Restoring public trust in placemaking and developers


Craig McWilliam, Chief Executive, Grosvenor Britain & Ireland, outlines a new initiative to restore public trust at the 2019 Building London Summit.

This great city faces some unprecedented circumstances. Its appeal, resilience and ability to evolve, for everyone’s benefit, will be tested in the next few years. We all have a hand in a successful outcome.
 
At Grosvenor, London’s success is our success. As long-term investors, the chance to invest is not just an enormous opportunity, but also an obligation. We’re not moving.
 
We operate in 60 cities and 10 countries around the world. We are a British, privately-owned property business with a 300-year commitment to London that isn’t about to waver. Quite the reverse.
 
The capital’s population is growing and the pressures on our communities, infrastructure and quality of life can’t be ignored. So we want to invest in the West End to ease those pressures and see it thrive for everyone. It is London’s cultural and economic powerhouse, but its sustained success isn’t guaranteed.
 
We will transform our central London estate in Mayfair & Belgravia so that it works harder for London and the West End − being more active, more open, more integrated and greener: giving more to Londoners and visitors; making a greater contribution to society and the environment.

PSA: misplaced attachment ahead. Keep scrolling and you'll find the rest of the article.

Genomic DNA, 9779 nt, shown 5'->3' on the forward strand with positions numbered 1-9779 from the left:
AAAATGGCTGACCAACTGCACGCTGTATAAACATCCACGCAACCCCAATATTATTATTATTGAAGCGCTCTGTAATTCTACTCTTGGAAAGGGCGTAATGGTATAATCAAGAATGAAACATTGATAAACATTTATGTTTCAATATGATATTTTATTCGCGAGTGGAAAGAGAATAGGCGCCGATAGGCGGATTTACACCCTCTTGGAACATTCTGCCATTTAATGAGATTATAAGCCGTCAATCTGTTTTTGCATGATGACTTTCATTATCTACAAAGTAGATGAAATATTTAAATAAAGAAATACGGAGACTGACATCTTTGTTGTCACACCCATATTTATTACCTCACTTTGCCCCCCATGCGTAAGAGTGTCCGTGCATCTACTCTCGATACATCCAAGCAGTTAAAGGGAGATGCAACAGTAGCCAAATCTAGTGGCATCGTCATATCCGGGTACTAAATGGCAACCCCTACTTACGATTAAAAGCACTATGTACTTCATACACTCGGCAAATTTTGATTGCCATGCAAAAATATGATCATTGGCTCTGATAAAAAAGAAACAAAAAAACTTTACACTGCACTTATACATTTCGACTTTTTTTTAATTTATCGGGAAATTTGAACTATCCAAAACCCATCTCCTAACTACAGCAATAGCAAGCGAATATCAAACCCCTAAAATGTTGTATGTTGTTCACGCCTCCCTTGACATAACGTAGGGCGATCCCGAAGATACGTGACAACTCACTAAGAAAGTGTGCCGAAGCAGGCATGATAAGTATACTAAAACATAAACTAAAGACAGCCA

And across the South East of England, we want to help ease the housing shortage, which is felt by too many. We have plans for a new neighbourhood in Bermondsey, inner London, which will deliver 1,300 rental and discounted rental homes − accessible to those locked out of the housing market. While outside London, we have plans for a pipeline of 30,000 homes in the next five years across new neighbourhoods.

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I’ve long believed London’s two greatest success factors depend on its places: its ability to attract and retain talent, nationally and internationally, particularly as we leave the EU; and its capacity to cater for a growing population with a growing quality of life.